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COMMONWEALTH PENNSYLVANIA v. JOHN WILLIAMS (08/07/81)

filed: August 7, 1981.

COMMONWEALTH OF PENNSYLVANIA
v.
JOHN WILLIAMS, A/K/A BENJAMIN WILLIAMS, APPELLANT



No. 516 Philadelphia, 1980, Appeal from the Judgment of Sentence of the Court of Common Pleas, Philadelphia County, Imposed on Bill of Information Nos. 489-490, July Session, 1978.

COUNSEL

Elaine DeMasse, Assistant Public Defender, Philadelphia, for appellant.

Kenneth S. Gallant, Assistant District Attorney, Philadelphia, for Commonwealth, appellee.

Brosky, Johnson and Popovich, JJ. Brosky, J., files a concurring opinion. Popovich, J., concurs in the result.

Author: Johnson

[ 289 Pa. Super. Page 389]

After a jury trial, Appellant was convicted of Rape*fn1 and Criminal Conspiracy.*fn2 This is an appeal from the judgment of sentence.

Appellant raises two issues on appeal. First, he contends that the court erred in excluding the proffered expert testimony of a psychologist who would have testified concerning hysterical transposition.*fn3 Second, Appellant argues that the court erred in refusing to give a second instruction to the jury that the expert testimony had not been presented because of the court's ruling. We find that Appellant's arguments are without merit, and, accordingly, affirm.

[ 289 Pa. Super. Page 390]

The complainant testified that Appellant first held her on the ground while two companions raped her and then raped her himself. Appellant, denying these allegations, testified that he first saw the complainant, who was disheveled and extremely upset, near the scene of the crime. He subsequently took the complainant to his sister's house to obtain clothing.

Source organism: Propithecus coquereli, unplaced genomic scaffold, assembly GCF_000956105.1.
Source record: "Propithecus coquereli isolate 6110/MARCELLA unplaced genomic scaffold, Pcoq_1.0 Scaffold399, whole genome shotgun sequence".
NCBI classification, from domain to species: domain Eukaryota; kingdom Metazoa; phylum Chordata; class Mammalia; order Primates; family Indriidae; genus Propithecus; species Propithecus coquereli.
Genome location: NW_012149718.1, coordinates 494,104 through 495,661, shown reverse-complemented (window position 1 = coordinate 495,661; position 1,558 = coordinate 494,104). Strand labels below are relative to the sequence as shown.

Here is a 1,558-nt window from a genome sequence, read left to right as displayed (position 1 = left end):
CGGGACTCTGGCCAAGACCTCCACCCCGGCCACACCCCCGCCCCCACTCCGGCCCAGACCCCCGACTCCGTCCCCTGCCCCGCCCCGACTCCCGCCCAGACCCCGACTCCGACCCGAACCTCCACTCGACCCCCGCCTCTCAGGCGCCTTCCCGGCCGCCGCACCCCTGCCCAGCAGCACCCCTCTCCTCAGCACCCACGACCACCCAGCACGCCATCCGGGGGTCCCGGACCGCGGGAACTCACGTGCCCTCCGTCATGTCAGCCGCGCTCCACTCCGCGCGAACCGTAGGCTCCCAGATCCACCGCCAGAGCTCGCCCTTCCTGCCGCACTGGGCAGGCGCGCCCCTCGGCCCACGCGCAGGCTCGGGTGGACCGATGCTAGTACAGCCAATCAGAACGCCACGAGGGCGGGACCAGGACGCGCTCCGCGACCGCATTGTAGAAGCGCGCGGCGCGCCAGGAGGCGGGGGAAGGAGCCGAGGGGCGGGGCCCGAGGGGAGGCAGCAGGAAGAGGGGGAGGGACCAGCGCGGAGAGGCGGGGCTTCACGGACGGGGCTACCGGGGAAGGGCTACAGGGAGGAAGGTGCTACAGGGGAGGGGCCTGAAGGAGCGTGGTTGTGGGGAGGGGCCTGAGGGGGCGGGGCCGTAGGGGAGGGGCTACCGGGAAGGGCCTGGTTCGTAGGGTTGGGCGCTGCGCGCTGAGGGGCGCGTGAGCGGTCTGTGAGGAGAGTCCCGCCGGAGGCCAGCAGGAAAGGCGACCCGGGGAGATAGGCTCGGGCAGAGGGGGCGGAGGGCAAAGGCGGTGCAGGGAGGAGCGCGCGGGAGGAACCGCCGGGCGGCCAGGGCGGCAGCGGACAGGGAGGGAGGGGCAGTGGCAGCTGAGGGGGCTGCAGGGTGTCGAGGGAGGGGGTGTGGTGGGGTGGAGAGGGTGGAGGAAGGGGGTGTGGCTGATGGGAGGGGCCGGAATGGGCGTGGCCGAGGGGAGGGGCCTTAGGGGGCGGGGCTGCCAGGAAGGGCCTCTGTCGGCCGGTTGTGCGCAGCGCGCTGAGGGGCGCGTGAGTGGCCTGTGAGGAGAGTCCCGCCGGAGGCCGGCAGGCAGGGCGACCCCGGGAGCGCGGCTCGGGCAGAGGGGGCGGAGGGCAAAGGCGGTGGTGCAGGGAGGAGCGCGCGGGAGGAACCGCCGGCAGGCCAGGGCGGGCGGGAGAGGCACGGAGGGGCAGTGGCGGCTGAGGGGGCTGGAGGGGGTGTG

Defense counsel offered the psychologist's testimony to inform the jury that the conditions for the occurrence of hysterical transposition existed in the instant case. The psychologist had not examined the victim and would not have testified that the victim actually, or even probably, did confuse Appellant's face with the deeds of one of the rapists.

In Houston v. Canon Bowl, Inc., 443 Pa. 383, 278 A.2d 908 (1971), the plaintiff offered the testimony of a consulting engineer concerning factors that can create a non-uniform or sticky floor in a bowling alley. The expert could not testify that plaintiff's fall actually occurred because of these factors. The Supreme Court of Pennsylvania affirmed the lower court's refusal to admit the proffered expert testimony.

The court in Houston discussed three reasons why it affirmed the trial court. First, an expert witness can testify concerning the cause of an accident only if he either personally observed the scene of the accident or answers hypothetical questions based upon "'such facts as the jury would be warranted in finding from the evidence.'" Id., 443 Pa. at 385, 278 A.2d at 910 (quoting Battistone v. Benedetti, 385 Pa. 163, 170, 122 A.2d 536 [1956]). Second, an expert witness must testify "not that the injury in question might have been or even probably was caused by the alleged negligence, but that . . . in his professional opinion the result in question came from the cause alleged." Id., 443 Pa. at 386, 278 A.2d at 910. Third, "the allowance of testimony by an expert witness is a matter within the sound discretion of the trial court." Id., 443 Pa. at 386, 278 A.2d at 910.

[ 289 Pa. Super. Page 391]

In the instant case, the psychologist had not examined the complainant. He would, however, have testified that the preconditions for the occurrence of hysterical transposition existed in the facts of a hypothetical question which was based on testimony regarding the incident, the complainant's behavior and state of mind, and Appellant's testimony concerning his encounter with the complainant (Appellant's brief, p. 6). In the instant case, the complainant's state of mind does not constitute a "fact" which the jury would find from the evidence. Since the psychologist had not examined the complainant, and since no other evidence was introduced concerning the complainant's state of mind at the time of the rape, the hypothetical questions, which the psychologist would have answered, would not have been based upon facts from the evidence in the instant case.

Second, the psychologist would not have testified that hysterical transposition actually, or even probably, occurred in the instant case. Under the second rationale given by the court in Houston, the psychologist's testimony would not have been admissible. If his testimony were to be admissible under the second criterion of Houston, the psychologist must have been able to testify that, in his professional opinion, hysterical transposition actually occurred in the instant case. Since the psychologist could not testify ...


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